Valentino Rossi has completed his trilogy of world titles by clinching the 500cc crown in fantastic fashion at Phillip Island today, when he took victory by just 0.013secs over Max Biaggi in the Australian Grand Prix.
The scenic coastal circuit always seems to provide some of the best racing of the year, but the 2001 500cc Grand Prix will go down as one of the best ever, with a seven way fight for the lead seeing Rossi, Biaggi, Capirossi, Barros and Haga all ahead at some stage, while the fanatic Australian fans witnessing some breathtaking passing manoeuvres from start to finish.
Biaggi may have taken his seventh pole of the season yesterday, but the Roman knew his title chances have virtually evaporated after a string of crashes left him 67 points behind Rossi with just 75 available.
Nevertheless, the Marlboro Yamaha rider would doubtless still have a point to prove and a second consecutive 500cc victory at the magnificent Phillip Island racetrack would certainly help reduce the pain of losing the title to his countryman.
So, appropriately, the two Italian s who have dominated this years championship lined up side by side on the grid, with Alex Barros
third – and racing despite spraining his neck in a practice crash, while Sete Gibernau
would start a superb fourth for Suzuki after a banzai effort in the dying seconds.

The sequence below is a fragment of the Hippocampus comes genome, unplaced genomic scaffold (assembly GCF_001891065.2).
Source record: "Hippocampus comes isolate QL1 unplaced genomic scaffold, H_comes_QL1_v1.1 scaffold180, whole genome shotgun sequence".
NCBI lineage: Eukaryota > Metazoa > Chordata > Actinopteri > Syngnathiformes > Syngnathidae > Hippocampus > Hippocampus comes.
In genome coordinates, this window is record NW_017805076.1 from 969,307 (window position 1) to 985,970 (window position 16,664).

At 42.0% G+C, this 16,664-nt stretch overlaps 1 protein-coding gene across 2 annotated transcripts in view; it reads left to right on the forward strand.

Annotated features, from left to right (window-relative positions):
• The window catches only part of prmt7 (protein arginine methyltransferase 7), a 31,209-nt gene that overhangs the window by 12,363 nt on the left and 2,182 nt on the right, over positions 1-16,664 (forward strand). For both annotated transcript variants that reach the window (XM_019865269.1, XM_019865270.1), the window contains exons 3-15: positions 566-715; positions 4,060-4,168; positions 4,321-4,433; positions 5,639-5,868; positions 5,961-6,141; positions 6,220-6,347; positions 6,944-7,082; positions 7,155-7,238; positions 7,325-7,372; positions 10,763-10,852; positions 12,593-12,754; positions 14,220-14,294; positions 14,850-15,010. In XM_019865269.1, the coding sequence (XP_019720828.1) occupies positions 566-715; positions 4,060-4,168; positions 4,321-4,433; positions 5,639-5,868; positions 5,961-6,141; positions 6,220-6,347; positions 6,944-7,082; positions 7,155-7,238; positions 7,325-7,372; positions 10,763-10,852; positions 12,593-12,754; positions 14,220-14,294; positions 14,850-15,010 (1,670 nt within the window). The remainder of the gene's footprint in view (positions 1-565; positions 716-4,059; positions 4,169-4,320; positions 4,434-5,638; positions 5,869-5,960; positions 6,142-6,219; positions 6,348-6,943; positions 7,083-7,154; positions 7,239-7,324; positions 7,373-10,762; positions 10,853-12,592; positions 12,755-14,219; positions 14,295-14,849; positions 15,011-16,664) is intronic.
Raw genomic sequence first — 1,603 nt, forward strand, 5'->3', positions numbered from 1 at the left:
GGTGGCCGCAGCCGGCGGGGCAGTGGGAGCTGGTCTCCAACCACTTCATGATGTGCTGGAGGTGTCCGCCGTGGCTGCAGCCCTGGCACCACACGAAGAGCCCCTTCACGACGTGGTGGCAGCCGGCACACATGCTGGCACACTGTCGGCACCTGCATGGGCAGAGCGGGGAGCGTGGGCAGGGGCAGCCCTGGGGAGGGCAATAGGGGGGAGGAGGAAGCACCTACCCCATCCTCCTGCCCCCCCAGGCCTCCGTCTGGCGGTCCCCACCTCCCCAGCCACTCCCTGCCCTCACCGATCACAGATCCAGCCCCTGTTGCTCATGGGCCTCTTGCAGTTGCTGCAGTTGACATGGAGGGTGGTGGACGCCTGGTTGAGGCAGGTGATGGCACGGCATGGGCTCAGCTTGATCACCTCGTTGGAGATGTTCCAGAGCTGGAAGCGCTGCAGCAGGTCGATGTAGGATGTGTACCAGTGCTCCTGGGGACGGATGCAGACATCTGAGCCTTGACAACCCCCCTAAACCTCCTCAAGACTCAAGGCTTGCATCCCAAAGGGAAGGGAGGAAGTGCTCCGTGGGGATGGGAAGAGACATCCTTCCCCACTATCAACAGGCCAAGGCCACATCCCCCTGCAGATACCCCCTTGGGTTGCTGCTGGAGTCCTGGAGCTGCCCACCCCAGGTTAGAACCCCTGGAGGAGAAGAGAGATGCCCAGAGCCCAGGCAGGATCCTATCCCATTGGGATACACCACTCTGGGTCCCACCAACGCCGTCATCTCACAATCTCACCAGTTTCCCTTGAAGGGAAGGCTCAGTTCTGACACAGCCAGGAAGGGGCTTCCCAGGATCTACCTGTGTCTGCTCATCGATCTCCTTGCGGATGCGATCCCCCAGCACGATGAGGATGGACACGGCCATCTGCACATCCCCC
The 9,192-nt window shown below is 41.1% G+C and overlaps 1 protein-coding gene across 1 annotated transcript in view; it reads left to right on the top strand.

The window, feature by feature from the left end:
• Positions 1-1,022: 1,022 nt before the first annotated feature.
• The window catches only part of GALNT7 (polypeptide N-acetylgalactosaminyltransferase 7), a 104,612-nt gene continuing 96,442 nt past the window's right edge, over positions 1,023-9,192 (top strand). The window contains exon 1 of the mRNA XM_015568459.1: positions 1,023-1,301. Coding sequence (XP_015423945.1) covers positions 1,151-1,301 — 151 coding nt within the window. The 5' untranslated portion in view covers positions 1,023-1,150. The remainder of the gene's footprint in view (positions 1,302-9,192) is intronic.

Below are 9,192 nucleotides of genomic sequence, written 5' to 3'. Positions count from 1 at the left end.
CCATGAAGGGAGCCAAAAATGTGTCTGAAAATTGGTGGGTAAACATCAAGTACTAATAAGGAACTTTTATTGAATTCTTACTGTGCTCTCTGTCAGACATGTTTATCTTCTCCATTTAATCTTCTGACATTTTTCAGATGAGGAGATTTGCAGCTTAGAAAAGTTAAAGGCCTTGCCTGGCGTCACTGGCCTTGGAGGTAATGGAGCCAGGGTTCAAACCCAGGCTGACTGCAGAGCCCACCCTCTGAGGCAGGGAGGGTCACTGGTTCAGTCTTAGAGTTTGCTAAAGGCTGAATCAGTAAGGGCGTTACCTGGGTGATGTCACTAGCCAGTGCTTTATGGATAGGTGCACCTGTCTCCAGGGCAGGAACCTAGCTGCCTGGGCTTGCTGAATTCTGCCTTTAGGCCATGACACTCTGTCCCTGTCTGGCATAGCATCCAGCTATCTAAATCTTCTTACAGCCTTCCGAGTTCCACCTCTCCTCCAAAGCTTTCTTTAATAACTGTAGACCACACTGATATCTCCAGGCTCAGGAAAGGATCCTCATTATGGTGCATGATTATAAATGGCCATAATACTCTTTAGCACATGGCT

As the red lights went out and the twenty-two rider field thundered into the sweeping fast first right hander, it was Rossi who took the lead – Biaggi being forced to back off after trying to tough it out around the outside, dropping him to fourth behind Barros and Jacque, with Haga storming up the grid from eleventh to overtake the Roman soon after.
The positions at the front remained until Barros took the lead on lap two, with Haga working his way past Jacque and into third at almost the same moment – then stuffing his Red Bull Yamaha inside Rossi just one lap later.
With 24 to go, Rossi retaliated across the start-finish line, while Biaggi began to creep up the field after hanging on to the tail of the five man lead pack for the opening laps.
Barros though was holding his own up front, and one of the hardest men to overtake in MotoGP was clearly suffering few effects from the neck sprain sustained in yesterday's second qualifying.